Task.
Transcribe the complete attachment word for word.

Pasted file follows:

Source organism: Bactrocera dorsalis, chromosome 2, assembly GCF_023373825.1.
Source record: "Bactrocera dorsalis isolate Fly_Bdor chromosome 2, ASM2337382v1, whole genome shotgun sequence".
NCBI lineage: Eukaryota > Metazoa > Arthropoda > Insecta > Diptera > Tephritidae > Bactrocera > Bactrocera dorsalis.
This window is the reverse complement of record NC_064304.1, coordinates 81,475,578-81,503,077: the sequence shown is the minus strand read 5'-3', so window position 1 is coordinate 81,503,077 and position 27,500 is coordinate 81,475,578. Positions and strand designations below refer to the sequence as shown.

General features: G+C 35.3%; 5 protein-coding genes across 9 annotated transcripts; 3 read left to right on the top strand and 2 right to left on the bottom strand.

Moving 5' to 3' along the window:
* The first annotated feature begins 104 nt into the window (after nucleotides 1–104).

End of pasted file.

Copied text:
Source organism: Bactrocera dorsalis, chromosome 2, assembly GCF_023373825.1.
Source record: "Bactrocera dorsalis isolate Fly_Bdor chromosome 2, ASM2337382v1, whole genome shotgun sequence".
NCBI lineage: Eukaryota > Metazoa > Arthropoda > Insecta > Diptera > Tephritidae > Bactrocera > Bactrocera dorsalis.
This window is the reverse complement of record NC_064304.1, coordinates 81,475,578-81,503,077: the sequence shown is the minus strand read 5'-3', so window position 1 is coordinate 81,503,077 and position 27,500 is coordinate 81,475,578. Positions and strand designations below refer to the sequence as shown.

General features: G+C 35.3%; 5 protein-coding genes across 9 annotated transcripts; 3 read left to right on the top strand and 2 right to left on the bottom strand.

Moving 5' to 3' along the window:
* The first annotated feature begins 104 nt into the window (after nucleotides 1–104).